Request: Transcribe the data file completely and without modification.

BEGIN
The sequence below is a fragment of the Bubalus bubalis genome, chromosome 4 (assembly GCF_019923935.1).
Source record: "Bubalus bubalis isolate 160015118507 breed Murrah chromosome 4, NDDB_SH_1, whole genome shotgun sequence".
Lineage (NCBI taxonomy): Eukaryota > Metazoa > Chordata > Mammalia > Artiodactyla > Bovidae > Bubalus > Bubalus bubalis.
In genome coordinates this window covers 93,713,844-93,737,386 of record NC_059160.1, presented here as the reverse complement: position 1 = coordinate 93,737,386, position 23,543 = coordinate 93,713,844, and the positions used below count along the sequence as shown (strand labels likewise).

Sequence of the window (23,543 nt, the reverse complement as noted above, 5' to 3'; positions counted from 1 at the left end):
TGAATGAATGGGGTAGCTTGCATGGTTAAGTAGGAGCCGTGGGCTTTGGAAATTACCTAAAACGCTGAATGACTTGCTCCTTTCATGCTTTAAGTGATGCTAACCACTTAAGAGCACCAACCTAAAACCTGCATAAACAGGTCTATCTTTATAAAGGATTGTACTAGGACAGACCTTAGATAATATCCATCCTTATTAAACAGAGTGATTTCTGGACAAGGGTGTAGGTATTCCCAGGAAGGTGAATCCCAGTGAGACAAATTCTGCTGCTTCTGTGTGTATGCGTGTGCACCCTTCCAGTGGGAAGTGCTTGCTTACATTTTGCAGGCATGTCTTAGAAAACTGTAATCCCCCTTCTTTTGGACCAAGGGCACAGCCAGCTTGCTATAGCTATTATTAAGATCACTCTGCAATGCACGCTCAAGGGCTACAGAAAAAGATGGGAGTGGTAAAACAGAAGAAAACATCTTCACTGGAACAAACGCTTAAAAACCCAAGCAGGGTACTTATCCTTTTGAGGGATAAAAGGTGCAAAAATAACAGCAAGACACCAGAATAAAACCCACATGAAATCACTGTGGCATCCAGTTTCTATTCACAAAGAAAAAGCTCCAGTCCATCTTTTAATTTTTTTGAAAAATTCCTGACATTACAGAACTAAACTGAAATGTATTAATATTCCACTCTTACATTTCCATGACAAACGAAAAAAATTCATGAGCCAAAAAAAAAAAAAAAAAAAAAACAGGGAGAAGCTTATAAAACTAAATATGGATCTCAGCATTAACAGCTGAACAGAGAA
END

The sequence below is a fragment of the Bubalus bubalis genome, chromosome 4 (assembly GCF_019923935.1).
Source record: "Bubalus bubalis isolate 160015118507 breed Murrah chromosome 4, NDDB_SH_1, whole genome shotgun sequence".
Lineage (NCBI taxonomy): Eukaryota > Metazoa > Chordata > Mammalia > Artiodactyla > Bovidae > Bubalus > Bubalus bubalis.
In genome coordinates this window covers 93,713,844-93,737,386 of record NC_059160.1, presented here as the reverse complement: position 1 = coordinate 93,737,386, position 23,543 = coordinate 93,713,844, and the positions used below count along the sequence as shown (strand labels likewise).

Sequence of the window (23,543 nt, the reverse complement as noted above, 5' to 3'; positions counted from 1 at the left end):
TGAATGAATGGGGTAGCTTGCATGGTTAAGTAGGAGCCGTGGGCTTTGGAAATTACCTAAAACGCTGAATGACTTGCTCCTTTCATGCTTTAAGTGATGCTAACCACTTAAGAGCACCAACCTAAAACCTGCATAAACAGGTCTATCTTTATAAAGGATTGTACTAGGACAGACCTTAGATAATATCCATCCTTATTAAACAGAGTGATTTCTGGACAAGGGTGTAGGTATTCCCAGGAAGGTGAATCCCAGTGAGACAAATTCTGCTGCTTCTGTGTGTATGCGTGTGCACCCTTCCAGTGGGAAGTGCTTGCTTACATTTTGCAGGCATGTCTTAGAAAACTGTAATCCCCCTTCTTTTGGACCAAGGGCACAGCCAGCTTGCTATAGCTATTATTAAGATCACTCTGCAATGCACGCTCAAGGGCTACAGAAAAAGATGGGAGTGGTAAAACAGAAGAAAACATCTTCACTGGAACAAACGCTTAAAAACCCAAGCAGGGTACTTATCCTTTTGAGGGATAAAAGGTGCAAAAATAACAGCAAGACACCAGAATAAAACCCACATGAAATCACTGTGGCATCCAGTTTCTATTCACAAAGAAAAAGCTCCAGTCCATCTTTTAATTTTTTTGAAAAATTCCTGACATTACAGAACTAAACTGAAATGTATTAATATTCCACTCTTACATTTCCATGACAAACGAAAAAAATTCATGAGCCAAAAAAAAAAAAAAAAAAAAAACAGGGAGAAGCTTATAAAACTAAATATGGATCTCAGCATTAACAGCTGAACAGAGAA